My ‘best’ pinhole images, in terms of how I perceive the way others appreciate them, have usually been made with my commercially produced Harman TiTAN Pinhole Camera. For myself, however, the images I find most satisfying to create are those made with DIY pincams created from boxes, cans and bits of card or foamcore with a true pin hole punched in foil or sometimes directly into the material of the camera.

Amongst the seemingly endless proliferation of commercially made pincams all with accurate, etched or laser-cut pinhole apertures the aesthetic of what I think of as true pinhole images is becoming lost in the quest for detailed resolution and sharpness. What I seek from a pinhole camera is a serendipitous softness in which light and time create something unseen by the naked eye.

However when multiple cameras are being used to create several discrete images which will ultimately be presented as one, the serendipitous nature of the DIY pincam has to be somewhat controlled in order to achieve a degree of consistency.

The 8xIllyCoffeePincam

For the past few months I’ve been working on the idea of using eight coffee cans to create what I imagine to be a circular, overlapping 360º presentation of the images made in each pincam. The assembled 8xIllyCoffeePincam is shown above.

Each can is fixed to a circle of plywood which has a tripod quick-release plate bolted through its centre. The interior of each can has been sprayed with flat black paint and the lids have been lined with a strip of black felt. The cans are made of steel and two holes have been punched directly through the side of each with a regular dress-making pin. Exposure time is controlled by a strip of black electrical tape. One aperture is positioned centrally on the vertical and the second is one third up from the bottom. This second aperture enables a raising of the horizon line (or lowering if the camera is positioned upside-down!) recorded on the image, i.e. the same effect as lowering or raising the front standard on a large format view camera. Because the media (paper or film) in the can is curved, using the lower aperture will also cause the horizon in the image to bow depending on the width and curvature of the media.

My idea is to select a position to locate and level the camera and then to evaluate and record individual images, one at a time, with each of the eight pincams. I’ve experimented with the camera before, each time resulting in a few tweaks and a refining of my technique as a result. Now I need to know if these refinements are enough for success.

For this outing I had the camera positioned fairly centrally in Aberdour Harbour at low tide on a bright afternoon. Each pincam was loaded with a 5×4 sheet of Harman Direct Positive paper mounted vertically and the lower aperture was used to raise the horizon and include more foreground than sky. I used the Pinhole Assist iPhone app to determine each exposure, assuming that the aperture in each can was around f/150 and by holding my iPhone directly above and perpendicular to the central view of each pincam.

Here are the eight images that I recorded. Although each exposure was measured in a consistent manner, it is plainly obvious that my assessment of the size of each aperture was far from consistent. Only one or two (E and SE) were anywhere near accurate and even so they are underexposed by at least a stop.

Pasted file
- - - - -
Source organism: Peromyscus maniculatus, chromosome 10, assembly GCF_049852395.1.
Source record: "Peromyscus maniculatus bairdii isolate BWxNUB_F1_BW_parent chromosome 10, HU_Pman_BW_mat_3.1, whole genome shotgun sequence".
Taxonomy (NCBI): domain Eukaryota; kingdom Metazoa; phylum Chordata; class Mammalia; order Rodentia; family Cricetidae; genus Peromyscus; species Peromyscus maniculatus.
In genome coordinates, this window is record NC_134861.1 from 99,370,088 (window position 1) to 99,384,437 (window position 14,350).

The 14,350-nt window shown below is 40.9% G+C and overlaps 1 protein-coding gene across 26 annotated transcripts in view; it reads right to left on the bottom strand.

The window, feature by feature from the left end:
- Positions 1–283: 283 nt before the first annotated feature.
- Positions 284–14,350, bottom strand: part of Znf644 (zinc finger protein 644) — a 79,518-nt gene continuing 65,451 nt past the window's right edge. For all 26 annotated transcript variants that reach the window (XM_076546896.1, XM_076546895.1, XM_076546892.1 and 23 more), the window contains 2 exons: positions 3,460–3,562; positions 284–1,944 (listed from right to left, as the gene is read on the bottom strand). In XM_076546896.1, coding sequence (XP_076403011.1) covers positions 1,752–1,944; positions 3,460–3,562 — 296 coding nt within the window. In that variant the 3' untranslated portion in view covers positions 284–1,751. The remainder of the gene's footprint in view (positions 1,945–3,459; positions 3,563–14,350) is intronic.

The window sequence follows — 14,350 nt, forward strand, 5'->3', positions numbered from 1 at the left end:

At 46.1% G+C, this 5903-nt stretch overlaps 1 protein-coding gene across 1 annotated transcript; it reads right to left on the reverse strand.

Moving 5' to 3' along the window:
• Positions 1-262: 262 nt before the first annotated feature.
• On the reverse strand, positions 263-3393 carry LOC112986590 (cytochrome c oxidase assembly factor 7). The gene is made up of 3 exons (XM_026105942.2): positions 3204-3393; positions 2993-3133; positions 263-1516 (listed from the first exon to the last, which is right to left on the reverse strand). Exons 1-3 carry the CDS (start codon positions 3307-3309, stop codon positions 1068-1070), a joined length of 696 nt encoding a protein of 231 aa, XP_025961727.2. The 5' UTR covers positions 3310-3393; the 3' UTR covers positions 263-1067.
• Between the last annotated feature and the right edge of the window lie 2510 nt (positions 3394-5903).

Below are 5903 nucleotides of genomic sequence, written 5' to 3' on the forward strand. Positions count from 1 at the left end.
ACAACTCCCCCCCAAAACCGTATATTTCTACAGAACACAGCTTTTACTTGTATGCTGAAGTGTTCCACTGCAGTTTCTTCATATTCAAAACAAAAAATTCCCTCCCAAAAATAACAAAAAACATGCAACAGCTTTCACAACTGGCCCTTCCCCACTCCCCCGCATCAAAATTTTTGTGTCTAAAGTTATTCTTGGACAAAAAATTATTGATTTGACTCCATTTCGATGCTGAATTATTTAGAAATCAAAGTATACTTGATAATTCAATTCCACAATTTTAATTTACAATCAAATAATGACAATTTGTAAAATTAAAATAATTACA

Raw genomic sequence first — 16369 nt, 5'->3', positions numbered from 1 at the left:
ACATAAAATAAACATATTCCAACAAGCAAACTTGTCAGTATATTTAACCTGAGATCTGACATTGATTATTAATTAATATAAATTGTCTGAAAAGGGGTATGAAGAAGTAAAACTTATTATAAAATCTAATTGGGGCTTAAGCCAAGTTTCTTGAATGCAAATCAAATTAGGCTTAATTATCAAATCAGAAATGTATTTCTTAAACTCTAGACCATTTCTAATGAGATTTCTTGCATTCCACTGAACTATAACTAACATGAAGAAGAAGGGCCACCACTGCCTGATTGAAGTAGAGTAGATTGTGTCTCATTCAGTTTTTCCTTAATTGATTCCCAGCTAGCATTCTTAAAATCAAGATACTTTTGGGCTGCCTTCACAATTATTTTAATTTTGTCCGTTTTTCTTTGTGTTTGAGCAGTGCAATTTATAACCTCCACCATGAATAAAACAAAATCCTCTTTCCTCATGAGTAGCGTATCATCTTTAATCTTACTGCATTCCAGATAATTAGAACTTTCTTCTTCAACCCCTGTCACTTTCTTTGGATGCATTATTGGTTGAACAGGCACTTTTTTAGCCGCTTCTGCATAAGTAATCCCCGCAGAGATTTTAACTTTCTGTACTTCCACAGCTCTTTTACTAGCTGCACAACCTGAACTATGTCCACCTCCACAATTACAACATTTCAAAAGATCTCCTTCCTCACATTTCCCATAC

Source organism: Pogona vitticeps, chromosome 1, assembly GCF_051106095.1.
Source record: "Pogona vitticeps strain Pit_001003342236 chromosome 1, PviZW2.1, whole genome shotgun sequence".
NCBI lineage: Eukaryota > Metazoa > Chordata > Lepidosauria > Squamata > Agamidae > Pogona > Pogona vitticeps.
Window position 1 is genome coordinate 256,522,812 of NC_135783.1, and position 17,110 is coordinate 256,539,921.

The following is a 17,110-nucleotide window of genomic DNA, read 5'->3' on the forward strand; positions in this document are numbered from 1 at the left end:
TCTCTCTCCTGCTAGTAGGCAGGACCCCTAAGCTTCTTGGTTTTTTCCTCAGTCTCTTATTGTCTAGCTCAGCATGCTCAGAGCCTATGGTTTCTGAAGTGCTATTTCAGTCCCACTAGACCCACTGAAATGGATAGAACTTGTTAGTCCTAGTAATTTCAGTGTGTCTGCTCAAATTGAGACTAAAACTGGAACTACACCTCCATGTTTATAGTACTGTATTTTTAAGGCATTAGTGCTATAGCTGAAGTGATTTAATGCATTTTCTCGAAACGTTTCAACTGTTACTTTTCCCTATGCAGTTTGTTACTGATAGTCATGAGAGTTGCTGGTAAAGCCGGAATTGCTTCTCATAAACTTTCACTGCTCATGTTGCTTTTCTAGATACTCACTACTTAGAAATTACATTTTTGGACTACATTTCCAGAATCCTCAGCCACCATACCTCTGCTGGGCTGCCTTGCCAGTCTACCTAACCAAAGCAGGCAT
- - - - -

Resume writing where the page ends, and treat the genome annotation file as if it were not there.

To resolve the problem, I need to do two things:

  • Reassess and adjust each aperture to get all of them as near as possible the same.
  • Review how I measure each exposure.

Starting with the pincam used for the ‘E’ image, I took a standard dressmaking pin and marked it with some tape at the furthest point it penetrated the pin hole. I then went round each pincam to make comparison and was actually quite surprised at the range and amount of adjustment needed on each pin hole! The aperture on the pincam used for image ‘N’ was by far the smallest, confirming the almost non-existant image produced.

Having made the necessary adjustments I then had to establish the actual diameter I now have in each can. For this I took a piece of aluminium drinks can and with the same pin punched a hole up to the marker. I scanned this alongside a metal rule at 9600dpi and made relative measurements of the full size image on screen. On screen, the pin hole measured 25mm in diameter and a 5mm section of the rule measured 217mm. Simple arithmetic then determined my actual pinhole diameter to be 0.576mm. Measurement of the paper in the can showed the projection distance to the centre as 80mm. This produces an effective aperture of f/138 centrally.

For future outings with the 8xIllyCoffeePincam I will assess exposure using a spot meter to measure the deepest shadow in which I want to record detail and reduce the exposure given for that by two stops thus placing the shadows on zone III with mid greys falling on zone V. (NB: This is a very much simplified implementation of the Zone System and should not be followed without greater understanding of the system’s complexity). For convenience I will base the exposure on f/128 with a bit added for the sake of serendipity!

Now, confident that this time I’ve got it right, all I need is another fine day to go try it all out, again.

All change, Catch up, Carry on

A catch-up on the year’s photographic endeavours, somewhat disrupted by retirement.

My last blog was posted in March! Here’s what’s been going on: (Warning – It’s a long one!)

All change

The opportunity to retire came my way at the beginning of the year and having decided to accept it, the rest of the year has been taken up with preparation, the deed itself and now readjusting to the life of a retiree.

For the past twenty one years my sister and I have run a small optical practice in a quiet seaside town. The subject of our inevitable retirement and how we might bow out had been discussed off and on and we had a range of possible outcomes in mind. These ranged from one day having to shut the door and walk away, through the more likely scenario of being made a derisory offer with strings attached by one of the big groups, to the dream of someone walking in the door with an offer to buy and to pay the price we asked.